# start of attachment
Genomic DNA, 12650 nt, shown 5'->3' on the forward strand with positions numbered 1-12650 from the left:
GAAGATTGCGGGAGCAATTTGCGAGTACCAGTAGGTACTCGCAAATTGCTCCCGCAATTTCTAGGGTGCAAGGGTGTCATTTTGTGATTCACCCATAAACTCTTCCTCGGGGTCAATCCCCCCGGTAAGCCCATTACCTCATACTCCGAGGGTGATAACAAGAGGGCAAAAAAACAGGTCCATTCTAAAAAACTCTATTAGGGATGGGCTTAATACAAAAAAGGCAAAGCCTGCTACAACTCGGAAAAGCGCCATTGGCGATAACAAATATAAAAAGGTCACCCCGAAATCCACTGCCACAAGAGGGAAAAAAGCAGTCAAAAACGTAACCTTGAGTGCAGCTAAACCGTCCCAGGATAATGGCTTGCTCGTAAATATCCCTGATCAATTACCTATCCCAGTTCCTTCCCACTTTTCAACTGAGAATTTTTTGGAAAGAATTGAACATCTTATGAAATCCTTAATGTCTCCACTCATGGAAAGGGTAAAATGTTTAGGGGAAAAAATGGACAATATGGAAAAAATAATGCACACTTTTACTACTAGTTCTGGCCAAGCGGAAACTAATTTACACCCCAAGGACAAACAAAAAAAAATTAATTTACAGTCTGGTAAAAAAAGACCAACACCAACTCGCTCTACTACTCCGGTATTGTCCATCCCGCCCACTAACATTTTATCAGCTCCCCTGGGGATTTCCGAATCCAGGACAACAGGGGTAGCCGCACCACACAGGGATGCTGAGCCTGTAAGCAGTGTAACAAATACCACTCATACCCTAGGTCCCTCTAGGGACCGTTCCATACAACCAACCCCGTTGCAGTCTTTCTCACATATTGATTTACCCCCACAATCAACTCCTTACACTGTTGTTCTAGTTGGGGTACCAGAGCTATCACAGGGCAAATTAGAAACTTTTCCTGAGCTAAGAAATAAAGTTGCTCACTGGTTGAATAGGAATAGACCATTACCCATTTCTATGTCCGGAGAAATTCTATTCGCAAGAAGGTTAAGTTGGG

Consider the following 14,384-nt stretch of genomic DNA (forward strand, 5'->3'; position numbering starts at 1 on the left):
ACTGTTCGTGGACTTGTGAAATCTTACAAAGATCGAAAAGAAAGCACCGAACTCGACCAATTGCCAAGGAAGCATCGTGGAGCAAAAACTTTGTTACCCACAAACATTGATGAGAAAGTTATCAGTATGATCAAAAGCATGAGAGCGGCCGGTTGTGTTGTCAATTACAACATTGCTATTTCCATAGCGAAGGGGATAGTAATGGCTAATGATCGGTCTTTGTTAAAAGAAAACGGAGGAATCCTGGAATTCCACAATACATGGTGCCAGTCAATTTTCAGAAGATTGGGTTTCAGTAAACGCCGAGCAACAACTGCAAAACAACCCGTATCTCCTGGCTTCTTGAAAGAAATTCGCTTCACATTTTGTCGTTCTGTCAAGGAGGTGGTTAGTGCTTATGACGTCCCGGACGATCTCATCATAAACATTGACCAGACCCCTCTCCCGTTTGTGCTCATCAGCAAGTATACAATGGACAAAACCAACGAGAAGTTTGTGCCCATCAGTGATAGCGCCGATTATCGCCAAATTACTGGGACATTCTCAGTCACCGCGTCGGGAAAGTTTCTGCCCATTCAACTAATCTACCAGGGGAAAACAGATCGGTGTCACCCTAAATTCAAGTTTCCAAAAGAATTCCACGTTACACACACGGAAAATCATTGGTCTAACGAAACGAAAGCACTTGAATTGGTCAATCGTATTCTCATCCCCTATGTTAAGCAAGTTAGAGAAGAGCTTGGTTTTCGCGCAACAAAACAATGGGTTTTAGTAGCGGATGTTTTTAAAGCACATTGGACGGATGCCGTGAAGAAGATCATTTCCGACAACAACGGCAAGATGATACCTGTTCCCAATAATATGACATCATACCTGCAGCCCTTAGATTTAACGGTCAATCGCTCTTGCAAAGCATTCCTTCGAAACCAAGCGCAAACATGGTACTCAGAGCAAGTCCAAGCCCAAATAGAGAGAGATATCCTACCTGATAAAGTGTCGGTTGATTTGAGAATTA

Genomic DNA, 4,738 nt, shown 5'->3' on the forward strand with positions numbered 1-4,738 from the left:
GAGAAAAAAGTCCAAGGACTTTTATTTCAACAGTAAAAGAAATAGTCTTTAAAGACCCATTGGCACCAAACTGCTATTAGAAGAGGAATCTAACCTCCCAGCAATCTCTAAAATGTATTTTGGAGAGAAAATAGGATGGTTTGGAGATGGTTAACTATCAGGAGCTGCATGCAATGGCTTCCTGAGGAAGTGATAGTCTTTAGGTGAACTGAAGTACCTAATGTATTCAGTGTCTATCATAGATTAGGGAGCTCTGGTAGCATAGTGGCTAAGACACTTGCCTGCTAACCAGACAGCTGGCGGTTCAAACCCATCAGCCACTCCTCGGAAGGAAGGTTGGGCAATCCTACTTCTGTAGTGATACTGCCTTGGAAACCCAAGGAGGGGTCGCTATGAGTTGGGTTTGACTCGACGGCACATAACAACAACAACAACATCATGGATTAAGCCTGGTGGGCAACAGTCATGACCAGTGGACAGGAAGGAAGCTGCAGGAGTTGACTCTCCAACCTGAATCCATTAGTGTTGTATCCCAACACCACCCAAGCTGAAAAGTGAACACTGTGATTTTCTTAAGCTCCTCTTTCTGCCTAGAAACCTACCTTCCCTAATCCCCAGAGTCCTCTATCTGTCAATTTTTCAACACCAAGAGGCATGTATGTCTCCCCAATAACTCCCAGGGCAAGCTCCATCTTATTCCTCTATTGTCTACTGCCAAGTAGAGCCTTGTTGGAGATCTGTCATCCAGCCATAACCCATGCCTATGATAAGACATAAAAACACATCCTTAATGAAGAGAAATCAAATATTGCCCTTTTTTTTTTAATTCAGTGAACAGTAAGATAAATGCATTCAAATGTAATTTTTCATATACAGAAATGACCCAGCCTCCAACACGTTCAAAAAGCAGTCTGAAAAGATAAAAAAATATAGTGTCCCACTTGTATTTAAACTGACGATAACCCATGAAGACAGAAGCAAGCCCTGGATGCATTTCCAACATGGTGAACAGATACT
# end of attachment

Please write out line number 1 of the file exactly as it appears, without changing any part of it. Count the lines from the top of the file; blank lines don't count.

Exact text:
Genomic DNA, 12650 nt, shown 5'->3' on the forward strand with positions numbered 1-12650 from the left: